A quietly phenomenal year for Crescenta Valley's Sabrina Hatzer

To hear Sabrina Hatzer talk about her exploits and achievements in the pool during a stellar senior season, you wouldn't really come away thinking it was all that stellar.

But for the seemingly always reserved and soft-spoken Crescenta Valley High girls' water polo player and swimmer, 2011-12 was quite phenomenal indeed. So phenomenal, in fact, that she was recently voted the 2011-12 Glendale News-Press Girls' Athlete of the Year.

Having started her days as a water polo player for the first time as a freshman at CV with no knowledge of the game, she morphed quite quickly into the 2011-12 All-Area Girls' Water Polo Player of the Year. On a team that had lost 12 seniors, Hatzer returned with playing experience, but jumped into a go-to role during a season for the ages in which Crescenta Valley duplicated its Pacific League title success from a year prior along with an ascent to the CIF Southern Section Division V semifinals, but did so by winning its first 31 games, with its undefeated season coming to a close via a 9-7 loss to Temescal Canyon.

Hatzer, the Pacific League's Player of the Year and an All-CIF standout, scored a team-high 106 goals — good enough for the fourth-highest single-season total in program history. In addition she added 42 assists and 61 steals for a Falcons squad defined by defense and team play that rattled off nailbiting upsets of the likes of Harvard-Westlake and La Serna in nonleague play before a dramatic quarterfinal, overtime win over Los Altos in the playoffs.

It was a season to remember not just for the Falcons, but for Hatzer, who just the season prior had shined coming off the bench for the Falcons.

And while she began her Falcons days as a water polo player simply because trying something new interested her, her days as a competitive swimmer were just as unlikely, as she took the sport up simply to supplement water polo.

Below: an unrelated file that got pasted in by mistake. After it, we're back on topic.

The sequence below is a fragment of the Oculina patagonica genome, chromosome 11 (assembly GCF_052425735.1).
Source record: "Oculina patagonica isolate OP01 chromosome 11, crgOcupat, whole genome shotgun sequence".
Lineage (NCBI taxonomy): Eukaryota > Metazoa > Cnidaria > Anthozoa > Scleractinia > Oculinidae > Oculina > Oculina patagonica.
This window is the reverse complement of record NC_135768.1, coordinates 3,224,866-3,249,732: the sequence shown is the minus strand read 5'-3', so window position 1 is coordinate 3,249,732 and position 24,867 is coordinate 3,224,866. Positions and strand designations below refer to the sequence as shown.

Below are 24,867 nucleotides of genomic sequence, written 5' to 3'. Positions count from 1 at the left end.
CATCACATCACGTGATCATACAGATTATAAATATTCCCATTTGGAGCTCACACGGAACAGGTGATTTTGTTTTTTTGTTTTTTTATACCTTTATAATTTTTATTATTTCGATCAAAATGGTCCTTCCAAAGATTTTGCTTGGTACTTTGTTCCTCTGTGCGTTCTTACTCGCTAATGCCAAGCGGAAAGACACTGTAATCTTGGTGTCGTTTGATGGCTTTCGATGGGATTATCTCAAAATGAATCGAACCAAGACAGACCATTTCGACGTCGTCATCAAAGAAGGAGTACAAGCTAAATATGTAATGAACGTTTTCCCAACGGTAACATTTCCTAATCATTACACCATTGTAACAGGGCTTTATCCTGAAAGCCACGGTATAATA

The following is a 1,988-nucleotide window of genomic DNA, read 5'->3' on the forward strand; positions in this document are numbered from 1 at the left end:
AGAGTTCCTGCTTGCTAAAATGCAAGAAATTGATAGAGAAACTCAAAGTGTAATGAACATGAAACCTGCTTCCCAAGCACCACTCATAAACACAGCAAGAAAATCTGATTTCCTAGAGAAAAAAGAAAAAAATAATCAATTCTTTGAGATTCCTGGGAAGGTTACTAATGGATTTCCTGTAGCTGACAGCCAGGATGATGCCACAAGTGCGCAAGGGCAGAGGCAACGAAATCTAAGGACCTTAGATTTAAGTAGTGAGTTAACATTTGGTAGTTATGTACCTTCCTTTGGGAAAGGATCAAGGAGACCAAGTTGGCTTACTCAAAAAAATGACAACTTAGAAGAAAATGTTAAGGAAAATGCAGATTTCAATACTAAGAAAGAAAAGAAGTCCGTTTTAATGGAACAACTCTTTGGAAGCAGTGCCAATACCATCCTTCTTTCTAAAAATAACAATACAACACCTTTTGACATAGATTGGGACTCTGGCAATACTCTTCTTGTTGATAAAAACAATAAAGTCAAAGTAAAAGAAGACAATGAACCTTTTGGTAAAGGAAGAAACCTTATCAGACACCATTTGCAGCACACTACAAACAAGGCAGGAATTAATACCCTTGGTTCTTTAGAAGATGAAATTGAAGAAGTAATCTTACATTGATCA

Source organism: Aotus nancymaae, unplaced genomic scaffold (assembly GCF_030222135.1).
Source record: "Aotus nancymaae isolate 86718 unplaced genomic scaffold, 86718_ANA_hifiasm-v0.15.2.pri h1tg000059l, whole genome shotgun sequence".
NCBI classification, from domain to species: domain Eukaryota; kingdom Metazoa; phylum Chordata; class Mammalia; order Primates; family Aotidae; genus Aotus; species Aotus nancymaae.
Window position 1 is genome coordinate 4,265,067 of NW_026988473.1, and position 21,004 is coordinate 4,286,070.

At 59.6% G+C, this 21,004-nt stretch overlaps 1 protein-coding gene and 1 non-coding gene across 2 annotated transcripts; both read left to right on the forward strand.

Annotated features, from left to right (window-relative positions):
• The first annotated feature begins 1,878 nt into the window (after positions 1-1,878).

But when all was said and done, she had played a focal role in the Falcons' swimming team winning its fifth straight team title, while she was part of league title-winning swims in both the 200-yard medley relay and 200-freestyle relay. Hatzer would swim on both relays, as well as in the 100 breaststroke, at the CIF finals.

Four total Pacific League titles, swimming in three CIF finals races and leading her team to a CIF semifinal in water polo. Not a bad year, indeed.

Of course, you wouldn't hear it from the always-humble Hatzer, whose success certainly didn't come from word of mouth, but plain-and-simple success in the pool.

Glendale News-Press Sports Editor Grant Gordon recently sat down with Hatzer to discuss her silently successful tenure in the traditionally terrific CV waters. Here are excerpts from that interview.

Grant Gordon: Do you remember how old you were when you first swam? When did you first start swimming?

Sabrina Hatzer: The first time I ever swam in a pool ... I was real young, pretty young. My grandma taught me how to swim.

GG: Is it something that you were good at or that you liked?

SH: It was something I enjoyed over the summer, definitely

GG: When you were growing up, did you play other sports?

SH: I played basketball, T-ball. ... I kinda played tennis for a little bit. Golf — once.

GG: Once? (laughing).

SH: That was it (laughing).

GG: In terms of competitively, though, it was just basketball, T-ball and tennis?

SH: Uhuh.

GG: That was it, nothing stuck that you really liked?

SH: I liked playing basketball a lot. I was actually going to do that my freshman year [at Crescenta Valley], but I had no idea what water polo was, so I wanted to try it.

GG: So, going into high school had you even heard of water polo or seen it played?

SH: No, I really hadn't.

GG: What drew you to it, exactly, how did it all happen?

SH: I liked the water, I liked being in a pool. It was pretty competitive, I liked that, definitely. There was something about it, I'd never heard about it before.

GG: So did you just go try out for it?

SH: Yeah. And it just stuck.

GG: Was it tough at first, cause it's kind of a niche sport where there's a lot of club players, this and that, so, in terms of your experience level were you kind of overmatched at first or is it something you got pretty easy?

SH: I kind of watched other people, I learned by watching. It was kind of overwhelming at first. Especially with all these people who had played for years.

GG: Did you start swimming your freshman year, too?

SH: Yeah.

GG: Did they just go one and the same?

SH: Yeah.

GG: So you did start out kind of quickly [in water polo], jumping up to JV as a freshman. Is it something that seemed to fit with you, did you pick it up kind of quickly?